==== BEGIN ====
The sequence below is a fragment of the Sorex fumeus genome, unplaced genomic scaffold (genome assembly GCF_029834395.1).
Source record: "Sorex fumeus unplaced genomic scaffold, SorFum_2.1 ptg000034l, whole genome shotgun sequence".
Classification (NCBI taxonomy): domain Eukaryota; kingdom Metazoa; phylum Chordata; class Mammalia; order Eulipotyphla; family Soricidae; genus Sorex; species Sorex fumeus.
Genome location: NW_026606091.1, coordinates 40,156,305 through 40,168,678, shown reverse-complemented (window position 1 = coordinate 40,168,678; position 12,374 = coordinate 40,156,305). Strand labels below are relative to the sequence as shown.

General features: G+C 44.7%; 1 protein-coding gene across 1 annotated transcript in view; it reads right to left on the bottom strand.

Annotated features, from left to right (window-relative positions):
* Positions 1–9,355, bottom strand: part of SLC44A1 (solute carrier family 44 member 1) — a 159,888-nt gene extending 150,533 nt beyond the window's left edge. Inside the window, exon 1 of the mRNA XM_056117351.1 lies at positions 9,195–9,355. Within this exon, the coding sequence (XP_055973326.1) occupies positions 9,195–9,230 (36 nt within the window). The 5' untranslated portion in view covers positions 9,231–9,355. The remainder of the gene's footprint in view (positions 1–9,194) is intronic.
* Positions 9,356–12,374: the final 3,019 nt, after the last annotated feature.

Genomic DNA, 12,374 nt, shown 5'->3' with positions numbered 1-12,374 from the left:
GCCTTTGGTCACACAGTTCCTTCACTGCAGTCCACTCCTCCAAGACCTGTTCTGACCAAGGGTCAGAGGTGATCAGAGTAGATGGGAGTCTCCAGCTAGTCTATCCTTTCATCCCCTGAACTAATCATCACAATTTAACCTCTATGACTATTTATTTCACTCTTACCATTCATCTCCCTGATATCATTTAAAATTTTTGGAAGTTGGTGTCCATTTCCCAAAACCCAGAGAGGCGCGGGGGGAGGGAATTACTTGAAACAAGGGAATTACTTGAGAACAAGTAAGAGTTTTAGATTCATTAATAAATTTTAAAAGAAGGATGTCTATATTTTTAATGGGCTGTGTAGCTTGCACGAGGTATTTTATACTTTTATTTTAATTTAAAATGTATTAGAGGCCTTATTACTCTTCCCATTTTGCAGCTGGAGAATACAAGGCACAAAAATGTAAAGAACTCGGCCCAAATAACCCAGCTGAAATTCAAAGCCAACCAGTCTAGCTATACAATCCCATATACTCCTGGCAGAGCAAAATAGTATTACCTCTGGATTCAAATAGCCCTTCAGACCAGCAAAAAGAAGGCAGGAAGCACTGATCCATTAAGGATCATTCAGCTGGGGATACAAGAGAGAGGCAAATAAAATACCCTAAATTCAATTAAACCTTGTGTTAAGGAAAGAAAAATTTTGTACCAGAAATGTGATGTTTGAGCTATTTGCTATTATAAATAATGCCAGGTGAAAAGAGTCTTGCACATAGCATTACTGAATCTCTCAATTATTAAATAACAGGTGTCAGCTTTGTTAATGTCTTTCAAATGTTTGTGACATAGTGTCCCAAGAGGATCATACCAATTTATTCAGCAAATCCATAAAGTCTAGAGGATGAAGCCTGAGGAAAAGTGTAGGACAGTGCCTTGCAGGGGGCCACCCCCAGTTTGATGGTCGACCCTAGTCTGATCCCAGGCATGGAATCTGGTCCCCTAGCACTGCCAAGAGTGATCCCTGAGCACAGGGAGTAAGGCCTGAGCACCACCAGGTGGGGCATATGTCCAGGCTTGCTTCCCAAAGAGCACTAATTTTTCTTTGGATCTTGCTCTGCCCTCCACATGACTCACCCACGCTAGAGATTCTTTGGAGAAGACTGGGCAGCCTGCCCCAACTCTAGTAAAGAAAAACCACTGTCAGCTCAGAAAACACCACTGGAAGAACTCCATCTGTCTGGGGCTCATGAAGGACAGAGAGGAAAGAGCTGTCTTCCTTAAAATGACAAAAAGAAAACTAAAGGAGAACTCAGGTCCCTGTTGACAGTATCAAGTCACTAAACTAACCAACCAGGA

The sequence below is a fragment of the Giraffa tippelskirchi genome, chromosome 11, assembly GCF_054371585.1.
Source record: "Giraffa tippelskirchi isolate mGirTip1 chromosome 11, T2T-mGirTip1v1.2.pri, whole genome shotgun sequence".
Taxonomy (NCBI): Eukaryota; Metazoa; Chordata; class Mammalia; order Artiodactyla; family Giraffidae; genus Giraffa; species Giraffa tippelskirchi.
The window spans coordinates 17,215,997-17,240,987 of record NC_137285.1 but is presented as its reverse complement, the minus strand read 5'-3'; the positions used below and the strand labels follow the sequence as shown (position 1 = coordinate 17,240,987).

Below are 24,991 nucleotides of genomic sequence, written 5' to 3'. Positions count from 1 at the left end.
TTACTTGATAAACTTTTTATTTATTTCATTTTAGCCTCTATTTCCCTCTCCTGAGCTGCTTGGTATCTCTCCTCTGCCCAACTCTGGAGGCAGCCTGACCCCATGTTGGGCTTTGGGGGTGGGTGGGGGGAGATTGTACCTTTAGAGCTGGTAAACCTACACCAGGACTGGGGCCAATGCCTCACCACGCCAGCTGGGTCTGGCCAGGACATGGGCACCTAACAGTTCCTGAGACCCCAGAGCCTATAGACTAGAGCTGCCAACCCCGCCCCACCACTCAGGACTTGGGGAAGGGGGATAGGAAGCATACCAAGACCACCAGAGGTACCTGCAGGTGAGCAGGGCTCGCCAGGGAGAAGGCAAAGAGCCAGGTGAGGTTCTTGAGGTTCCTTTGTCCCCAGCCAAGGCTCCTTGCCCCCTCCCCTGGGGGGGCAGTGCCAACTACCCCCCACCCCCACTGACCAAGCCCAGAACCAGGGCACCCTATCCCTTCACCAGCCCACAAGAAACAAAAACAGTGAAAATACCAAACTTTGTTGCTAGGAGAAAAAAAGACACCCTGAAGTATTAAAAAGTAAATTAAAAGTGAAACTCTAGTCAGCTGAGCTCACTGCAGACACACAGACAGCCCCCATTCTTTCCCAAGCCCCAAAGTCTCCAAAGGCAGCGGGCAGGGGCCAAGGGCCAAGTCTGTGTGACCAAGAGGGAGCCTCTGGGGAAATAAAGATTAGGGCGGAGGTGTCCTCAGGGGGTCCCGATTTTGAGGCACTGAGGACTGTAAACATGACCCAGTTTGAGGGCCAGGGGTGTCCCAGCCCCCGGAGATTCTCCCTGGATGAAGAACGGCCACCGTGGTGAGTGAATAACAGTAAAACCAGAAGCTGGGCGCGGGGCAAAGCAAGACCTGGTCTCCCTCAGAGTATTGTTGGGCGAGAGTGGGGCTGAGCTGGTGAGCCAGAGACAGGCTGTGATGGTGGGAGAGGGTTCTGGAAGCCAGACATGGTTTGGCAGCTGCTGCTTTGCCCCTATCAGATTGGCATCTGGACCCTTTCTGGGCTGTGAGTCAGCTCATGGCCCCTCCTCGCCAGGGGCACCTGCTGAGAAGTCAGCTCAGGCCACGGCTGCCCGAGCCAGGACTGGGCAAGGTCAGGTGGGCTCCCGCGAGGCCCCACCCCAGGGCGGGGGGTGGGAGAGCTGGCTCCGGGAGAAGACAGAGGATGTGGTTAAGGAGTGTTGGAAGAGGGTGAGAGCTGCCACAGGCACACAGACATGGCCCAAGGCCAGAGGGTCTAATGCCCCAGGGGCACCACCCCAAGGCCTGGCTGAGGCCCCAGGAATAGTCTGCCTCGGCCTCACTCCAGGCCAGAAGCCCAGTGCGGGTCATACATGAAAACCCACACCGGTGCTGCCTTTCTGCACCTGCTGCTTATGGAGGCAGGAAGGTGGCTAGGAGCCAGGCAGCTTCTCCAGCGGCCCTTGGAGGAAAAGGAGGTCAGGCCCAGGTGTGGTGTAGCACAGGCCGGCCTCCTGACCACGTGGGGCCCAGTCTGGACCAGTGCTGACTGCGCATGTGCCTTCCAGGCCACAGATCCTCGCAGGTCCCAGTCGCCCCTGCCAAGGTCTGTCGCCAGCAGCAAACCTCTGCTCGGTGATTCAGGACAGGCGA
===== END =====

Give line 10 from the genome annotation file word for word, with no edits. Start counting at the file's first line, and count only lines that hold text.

GCCTTTGGTCACACAGTTCCTTCACTGCAGTCCACTCCTCCAAGACCTGTTCTGACCAAGGGTCAGAGGTGATCAGAGTAGATGGGAGTCTCCAGCTAGTCTATCCTTTCATCCCCTGAACTAATCATCACAATTTAACCTCTATGACTATTTATTTCACTCTTACCATTCATCTCCCTGATATCATTTAAAATTTTTGGAAGTTGGTGTCCATTTCCCAAAACCCAGAGAGGCGCGGGGGGAGGGAATTACTTGAAACAAGGGAATTACTTGAGAACAAGTAAGAGTTTTAGATTCATTAATAAATTTTAAAAGAAGGATGTCTATATTTTTAATGGGCTGTGTAGCTTGCACGAGGTATTTTATACTTTTATTTTAATTTAAAATGTATTAGAGGCCTTATTACTCTTCCCATTTTGCAGCTGGAGAATACAAGGCACAAAAATGTAAAGAACTCGGCCCAAATAACCCAGCTGAAATTCAAAGCCAACCAGTCTAGCTATACAATCCCATATACTCCTGGCAGAGCAAAATAGTATTACCTCTGGATTCAAATAGCCCTTCAGACCAGCAAAAAGAAGGCAGGAAGCACTGATCCATTAAGGATCATTCAGCTGGGGATACAAGAGAGAGGCAAATAAAATACCCTAAATTCAATTAAACCTTGTGTTAAGGAAAGAAAAATTTTGTACCAGAAATGTGATGTTTGAGCTATTTGCTATTATAAATAATGCCAGGTGAAAAGAGTCTTGCACATAGCATTACTGAATCTCTCAATTATTAAATAACAGGTGTCAGCTTTGTTAATGTCTTTCAAATGTTTGTGACATAGTGTCCCAAGAGGATCATACCAATTTATTCAGCAAATCCATAAAGTCTAGAGGATGAAGCCTGAGGAAAAGTGTAGGACAGTGCCTTGCAGGGGGCCACCCCCAGTTTGATGGTCGACCCTAGTCTGATCCCAGGCATGGAATCTGGTCCCCTAGCACTGCCAAGAGTGATCCCTGAGCACAGGGAGTAAGGCCTGAGCACCACCAGGTGGGGCATATGTCCAGGCTTGCTTCCCAAAGAGCACTAATTTTTCTTTGGATCTTGCTCTGCCCTCCACATGACTCACCCACGCTAGAGATTCTTTGGAGAAGACTGGGCAGCCTGCCCCAACTCTAGTAAAGAAAAACCACTGTCAGCTCAGAAAACACCACTGGAAGAACTCCATCTGTCTGGGGCTCATGAAGGACAGAGAGGAAAGAGCTGTCTTCCTTAAAATGACAAAAAGAAAACTAAAGGAGAACTCAGGTCCCTGTTGACAGTATCAAGTCACTAAACTAACCAACCAGGA